As we are about to embark one the next box of my unread comics, I would like to thank all of you who come to read and/or comment on these threads. When I first started this project back in July 2006  (really?) on the old board I never thought I would even make it through the first box. The threads have helped keep me semi-honest here.

I'm pretty excited about this upcoming box. It is a very eclectic mix of comics. There are a bunch of my old standbys. Like Legion comics, Daredevil, Marvel Team-up, war comics. There is a ton of other stuff like '80s black and white comics, some Kirby, a touch of Vertigo. I don't know how much will inspire me to write about, and if it does others to comment, but I am looking forward to it.

I'm really stoked to have you with me. Let's get it on!

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The Phantom Stranger #33

Oct.-Nov. 1974

Cover art by: Jim Aparo

Story: Deadman's Bluff

Writer: Arnold Drake

Art: Mike Grell

Mr. Ubric has just had his final rival killled, and now he runs the syndicate in this part of the world. On his was to the opera he suffers an intense pain in his head, and heads over to see Doctor Zorn. Little does he know that Zorn has been hypnotizing him and been stealing 10% of all his profits. When Ubric leaves the Phantom Stranger says something cryptic to him and vanishes. Also, Ubric has some knowledge on the murder of Boston Brand AKA Deadman.

Dr. Zorn is able to reach the Phantom Stranger telepathically, and after some talking Zorn is able to splice some tape to make it seems like the Phantom Stranger killed Brand. He is in the midst of turning over this evidence to the police when Deadman shows up and stops him. Deadman figures out the ruse, and that Ubric knows something about his murder.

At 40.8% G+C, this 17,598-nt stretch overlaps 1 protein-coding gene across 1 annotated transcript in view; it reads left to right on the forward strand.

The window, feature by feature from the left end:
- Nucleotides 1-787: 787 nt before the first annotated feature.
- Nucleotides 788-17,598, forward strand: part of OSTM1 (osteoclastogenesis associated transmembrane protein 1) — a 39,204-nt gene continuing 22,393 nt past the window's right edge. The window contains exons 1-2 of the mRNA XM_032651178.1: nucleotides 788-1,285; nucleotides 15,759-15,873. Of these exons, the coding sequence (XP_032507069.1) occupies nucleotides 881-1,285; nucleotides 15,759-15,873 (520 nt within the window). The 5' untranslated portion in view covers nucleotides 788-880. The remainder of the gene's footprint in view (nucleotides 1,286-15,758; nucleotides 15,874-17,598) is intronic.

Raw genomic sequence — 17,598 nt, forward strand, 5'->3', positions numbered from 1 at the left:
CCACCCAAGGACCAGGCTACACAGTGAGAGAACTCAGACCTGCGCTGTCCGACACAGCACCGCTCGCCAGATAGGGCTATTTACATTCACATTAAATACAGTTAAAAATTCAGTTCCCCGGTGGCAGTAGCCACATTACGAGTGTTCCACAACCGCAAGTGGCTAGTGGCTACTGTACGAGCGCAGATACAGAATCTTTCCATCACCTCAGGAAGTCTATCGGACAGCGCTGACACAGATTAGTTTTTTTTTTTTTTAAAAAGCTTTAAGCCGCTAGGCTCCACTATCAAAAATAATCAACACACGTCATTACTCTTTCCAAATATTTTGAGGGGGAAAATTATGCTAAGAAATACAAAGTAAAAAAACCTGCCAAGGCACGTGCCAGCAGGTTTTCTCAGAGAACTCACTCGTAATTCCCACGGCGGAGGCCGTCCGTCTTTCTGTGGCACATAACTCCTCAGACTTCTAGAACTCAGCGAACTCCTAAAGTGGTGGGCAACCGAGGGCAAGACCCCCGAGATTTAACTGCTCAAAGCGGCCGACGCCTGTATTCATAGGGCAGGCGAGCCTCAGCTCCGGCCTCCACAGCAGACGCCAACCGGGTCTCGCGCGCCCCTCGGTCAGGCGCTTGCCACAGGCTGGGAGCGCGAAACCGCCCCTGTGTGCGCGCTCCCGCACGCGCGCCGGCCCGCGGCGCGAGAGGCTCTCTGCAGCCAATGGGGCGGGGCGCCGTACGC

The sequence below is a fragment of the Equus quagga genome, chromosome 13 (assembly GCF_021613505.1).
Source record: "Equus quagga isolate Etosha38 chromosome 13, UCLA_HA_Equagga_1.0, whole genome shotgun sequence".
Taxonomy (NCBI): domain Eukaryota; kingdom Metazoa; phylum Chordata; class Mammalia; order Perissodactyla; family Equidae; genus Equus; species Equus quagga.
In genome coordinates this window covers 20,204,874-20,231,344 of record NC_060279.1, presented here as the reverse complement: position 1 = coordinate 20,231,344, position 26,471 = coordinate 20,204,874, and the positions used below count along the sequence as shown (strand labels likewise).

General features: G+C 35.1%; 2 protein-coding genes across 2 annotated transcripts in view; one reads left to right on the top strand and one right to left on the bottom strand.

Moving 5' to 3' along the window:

Ubric is meeting the other two leaders of the syndicate, and Deadman aims to be there. He possesses Ubric's body during the negotiations, and his right-hand man enters his apartment with a federal agent who had been listening in on the conversation. Mr. Koo gives Ubric a gun, and tells him to kill the fed. Phantom Stranger appears only to Deadman/Ubric and tells him that even after all of his talk of vengeance he can't kill anyone. Basically, goading him into pulling the trigger. Deadman begins to pull the trigger and the Phantom Stranger then appears before everyone. Mr. Koo doesn't know what the hell is going on and snatches the gun away from Deadman. He shoots at the agent, but Deadman dives in front of the bullets. Deadman is ticked at Phantom Stranger for getting his lead killed.

I liked this story with both Phantom Stranger and Deadman for the most part, but the whole thing of framing the Phantom Stranger for the murder of Boston Brand didn't make a lick of sense to me. Why Dr. Zorn did it. What did he expect the police to do with that info, etc.

Cool cover.

Deadman was the co-star in the last three issues of The Phantom Stranger plus they were featured in DC Super-Stars #18 (F'78).

I guess they are a good fit since The Stranger can see Deadman at all times? Plus they are both supernatural...